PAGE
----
Divorce and Equitable Distribution Where There Are Hidden Assets, Part II
by Gary Port /
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February 2, 2008
One of the biggest questions in New York divorce actions involves hiding assets. Many times one spouse controls all the money issues and the other spouse is utterly ignorant of the finances. Other times, property “mysteriously” vanishes without a trace. The challenge for the innocent spouse is how to get his/her fair share.
It is very important to remember that New York uses equitable distribution to divide assets, not title. Under New York divorce law, the courts are not concerned with whose name is in the deed to a piece of property or even on a bank account. The courts will look to a true owner.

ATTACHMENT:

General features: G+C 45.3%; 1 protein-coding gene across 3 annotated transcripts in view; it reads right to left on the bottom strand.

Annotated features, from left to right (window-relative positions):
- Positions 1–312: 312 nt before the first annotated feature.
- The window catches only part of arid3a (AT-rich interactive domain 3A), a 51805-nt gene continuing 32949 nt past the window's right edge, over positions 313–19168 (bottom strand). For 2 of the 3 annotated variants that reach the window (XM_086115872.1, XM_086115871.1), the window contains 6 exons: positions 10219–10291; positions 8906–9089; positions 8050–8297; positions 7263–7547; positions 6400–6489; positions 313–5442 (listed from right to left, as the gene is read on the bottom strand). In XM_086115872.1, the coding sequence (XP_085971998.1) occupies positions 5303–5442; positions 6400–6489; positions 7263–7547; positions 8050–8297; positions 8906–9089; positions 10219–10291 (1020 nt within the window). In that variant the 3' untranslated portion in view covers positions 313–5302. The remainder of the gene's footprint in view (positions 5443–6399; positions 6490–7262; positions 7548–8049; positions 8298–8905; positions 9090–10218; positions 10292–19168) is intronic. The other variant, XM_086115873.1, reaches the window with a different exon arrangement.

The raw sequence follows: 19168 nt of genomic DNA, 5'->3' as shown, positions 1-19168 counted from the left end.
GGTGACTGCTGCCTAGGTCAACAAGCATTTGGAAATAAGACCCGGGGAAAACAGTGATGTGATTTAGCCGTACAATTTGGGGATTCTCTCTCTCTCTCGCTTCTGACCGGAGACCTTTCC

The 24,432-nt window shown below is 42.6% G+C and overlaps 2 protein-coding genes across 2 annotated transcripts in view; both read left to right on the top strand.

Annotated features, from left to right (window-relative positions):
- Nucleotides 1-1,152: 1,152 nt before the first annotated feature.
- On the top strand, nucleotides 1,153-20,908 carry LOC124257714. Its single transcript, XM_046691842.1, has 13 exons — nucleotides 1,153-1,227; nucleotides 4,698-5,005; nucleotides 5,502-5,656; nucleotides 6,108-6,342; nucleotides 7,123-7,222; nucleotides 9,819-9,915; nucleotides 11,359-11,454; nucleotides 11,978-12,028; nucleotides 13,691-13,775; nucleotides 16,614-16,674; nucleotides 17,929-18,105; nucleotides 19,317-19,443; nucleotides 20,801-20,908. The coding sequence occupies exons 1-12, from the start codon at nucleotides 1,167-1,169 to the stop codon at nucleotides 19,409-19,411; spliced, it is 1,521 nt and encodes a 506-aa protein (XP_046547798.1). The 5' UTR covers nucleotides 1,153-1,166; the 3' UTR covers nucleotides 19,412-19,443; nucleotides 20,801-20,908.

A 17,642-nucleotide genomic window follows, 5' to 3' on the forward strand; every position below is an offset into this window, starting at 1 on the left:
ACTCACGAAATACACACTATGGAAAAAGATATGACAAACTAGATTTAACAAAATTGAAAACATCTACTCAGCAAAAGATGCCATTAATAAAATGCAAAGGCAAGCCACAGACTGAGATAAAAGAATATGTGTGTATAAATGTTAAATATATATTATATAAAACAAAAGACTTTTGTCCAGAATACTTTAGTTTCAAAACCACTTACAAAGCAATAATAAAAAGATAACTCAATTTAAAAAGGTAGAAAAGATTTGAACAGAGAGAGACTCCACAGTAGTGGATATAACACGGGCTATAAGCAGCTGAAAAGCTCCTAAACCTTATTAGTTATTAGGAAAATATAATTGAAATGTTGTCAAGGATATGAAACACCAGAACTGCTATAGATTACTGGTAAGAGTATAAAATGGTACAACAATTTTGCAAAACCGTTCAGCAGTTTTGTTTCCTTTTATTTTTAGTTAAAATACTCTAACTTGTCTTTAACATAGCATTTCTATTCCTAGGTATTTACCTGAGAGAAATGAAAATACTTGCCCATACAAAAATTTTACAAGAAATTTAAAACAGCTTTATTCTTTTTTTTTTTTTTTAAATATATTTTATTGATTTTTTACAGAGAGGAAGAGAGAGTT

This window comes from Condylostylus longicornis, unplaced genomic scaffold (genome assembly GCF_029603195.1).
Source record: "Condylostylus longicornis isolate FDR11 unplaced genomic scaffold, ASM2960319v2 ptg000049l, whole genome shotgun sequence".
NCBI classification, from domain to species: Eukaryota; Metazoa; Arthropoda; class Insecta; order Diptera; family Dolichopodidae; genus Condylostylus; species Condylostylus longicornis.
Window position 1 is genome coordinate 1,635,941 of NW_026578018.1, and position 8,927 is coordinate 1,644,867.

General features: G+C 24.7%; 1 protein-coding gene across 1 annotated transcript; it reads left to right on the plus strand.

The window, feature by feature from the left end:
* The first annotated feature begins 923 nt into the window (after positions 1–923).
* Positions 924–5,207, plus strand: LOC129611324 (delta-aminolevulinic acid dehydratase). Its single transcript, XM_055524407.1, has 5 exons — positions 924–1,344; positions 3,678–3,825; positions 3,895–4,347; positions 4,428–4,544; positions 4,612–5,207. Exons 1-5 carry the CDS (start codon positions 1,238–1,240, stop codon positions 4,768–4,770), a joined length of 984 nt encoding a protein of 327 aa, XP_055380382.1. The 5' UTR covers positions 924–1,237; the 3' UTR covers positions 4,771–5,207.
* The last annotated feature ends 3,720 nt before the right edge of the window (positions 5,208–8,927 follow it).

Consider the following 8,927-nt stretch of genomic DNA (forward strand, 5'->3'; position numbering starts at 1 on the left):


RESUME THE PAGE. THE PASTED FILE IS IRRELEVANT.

This is critical when property has been transfered in order to cheat a spouse in a divorce. For example, if the husband owns a house in his own name, but transfers it to his brother around the time or just before the divorce, the court will reach back and provide the wife her share. The court can also adjust the scale and then award the innocent spouse more than 50 percent. In Niland v. Niland, 291 A.D.2d 876, court did just that. Finding a fraudulent transfer of property, the court awarded the wife 60 percent of the asset. Remember, equitable distribution is not “equal.” Therefore, the court can adjust the scales in the interest of fairness.